Thoughts on Subtitle Translation (Part I)
Updated: Feb 3, 2020
It has been over a year since I started doing subtitle translation. I have learned to apply my translation skills to a new environment and matured considerably in my approach and philosophy. And I'm happy to report that my continuous effort to hone my craft has been met with recognition for my work. I believe now is a good time to reflect and share my thoughts on subtitle translation, especially how it compares with my original habitat of document translation.
Accuracy of experience v.s. words
One aspect of what accuracy means in the document translation world is "no one gets left behind." No omission. Whatever is in the original should be reflected in some way in the translation. I had undoubtedly carried such established understanding with me when branching out to subtitle translation. And I've observed the same pattern in work done by new subtitle translators that I proofread.
Obsession with word-for-word accuracy can be a detriment in the subtitle world, where accuracy is more about the equivalence of experience than words per se. This is due to two fundamental differences between subtitles and documents. One, the reading time is limited as it is determined by the length of the original dialogue and how fast the actors speak. Second, the viewer can watch and hear the actors while reading the subtitle.
It is therefore prudent to cut out filler words that contribute nothing to the plot or understanding. To this end, the translator must be able to understand when words like "you know," "like," and "I mean" are innocent and dispensable, and when they carry meaning and need to be reflected. Watching the delivery of the actors can also give you clues about whether a pause carries dramatic weight or is simply a natural tempo variation when speaking.
Paraphrasing is encouraged to adapt to timing restraint as long as the viewer enjoys the same experience as a native speaker would. In other words, the preservation of meaning, intention, information, register, and tone trumps that of phrasing and syntax.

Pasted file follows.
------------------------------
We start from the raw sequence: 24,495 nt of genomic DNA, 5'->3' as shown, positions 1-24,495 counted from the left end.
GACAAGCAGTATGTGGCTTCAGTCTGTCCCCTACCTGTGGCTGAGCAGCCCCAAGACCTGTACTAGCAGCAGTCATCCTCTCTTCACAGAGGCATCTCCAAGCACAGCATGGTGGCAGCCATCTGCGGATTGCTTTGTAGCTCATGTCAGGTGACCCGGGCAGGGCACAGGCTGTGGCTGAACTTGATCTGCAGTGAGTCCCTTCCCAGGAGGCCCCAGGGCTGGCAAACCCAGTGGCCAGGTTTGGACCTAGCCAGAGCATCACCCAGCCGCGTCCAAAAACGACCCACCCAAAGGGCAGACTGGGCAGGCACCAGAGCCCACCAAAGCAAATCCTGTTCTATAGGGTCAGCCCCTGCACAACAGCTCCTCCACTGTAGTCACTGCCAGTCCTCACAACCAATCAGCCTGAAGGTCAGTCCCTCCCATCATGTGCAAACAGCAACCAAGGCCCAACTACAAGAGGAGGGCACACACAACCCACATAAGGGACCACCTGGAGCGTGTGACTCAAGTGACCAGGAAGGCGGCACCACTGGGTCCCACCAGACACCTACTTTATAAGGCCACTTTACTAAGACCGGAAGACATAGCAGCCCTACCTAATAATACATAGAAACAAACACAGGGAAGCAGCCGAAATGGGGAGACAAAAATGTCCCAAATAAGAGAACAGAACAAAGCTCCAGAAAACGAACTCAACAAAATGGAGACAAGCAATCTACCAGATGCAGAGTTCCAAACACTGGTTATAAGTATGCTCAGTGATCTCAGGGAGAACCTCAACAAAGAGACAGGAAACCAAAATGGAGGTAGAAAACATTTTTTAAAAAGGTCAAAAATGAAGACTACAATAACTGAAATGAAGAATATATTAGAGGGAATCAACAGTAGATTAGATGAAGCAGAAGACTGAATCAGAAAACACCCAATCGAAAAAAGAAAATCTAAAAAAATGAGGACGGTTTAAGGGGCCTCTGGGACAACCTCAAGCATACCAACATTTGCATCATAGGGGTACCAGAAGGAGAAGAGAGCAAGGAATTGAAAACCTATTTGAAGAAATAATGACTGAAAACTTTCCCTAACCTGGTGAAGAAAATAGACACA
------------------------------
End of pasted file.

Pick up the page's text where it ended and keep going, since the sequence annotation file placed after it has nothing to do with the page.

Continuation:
Condensing, or eschewing wordiness, is a good practice in all writing, and this is especially important in subtitle translation. I will explore it further in the next section. It is worth noting that the general principle of accurate translation still holds. Truncating and paraphrasing should be justifiable and done to enhance the viewers' experience, not diluting it. Concise writing, on the other hand, should be a go-to subtitle translation strategy.
Treat character space like prime real estate
The strain of reading subtitles cannot be overstated. Subtitle translators should develop the awareness that with every word they type, they are using a drop of the viewer's energy to read. Like prime real estate, every square inch of character space is precious and expensive. For this reason, readability is ever so crucial in subtitle translation.
It's a good practice to train yourself to use fewer characters to express the same meaning. Again, this has a lot to do with how much time you have. If the actor speaks slowly, there is no reason you can't write 他说他过一会儿就到. But if the on-screen time is more limited, it's preferable to say 他说他马上到 instead. This example might not look like too big of a deal alone, but it adds up and makes a difference on an episodic level.
This also connects back to the first point. Consider this example: He says the only way to get this done is for everyone to work together. It is okay to render it as 他说做成这件事的唯一方法就是大家团结合作, but condensing it to 他说唯有协作才能成功 might be easier to read as a subtitle and should not be deemed as inaccurate.
In the next post, I will discuss the importance of having a viewer-oriented mindset and understanding the effect of subtitle timing.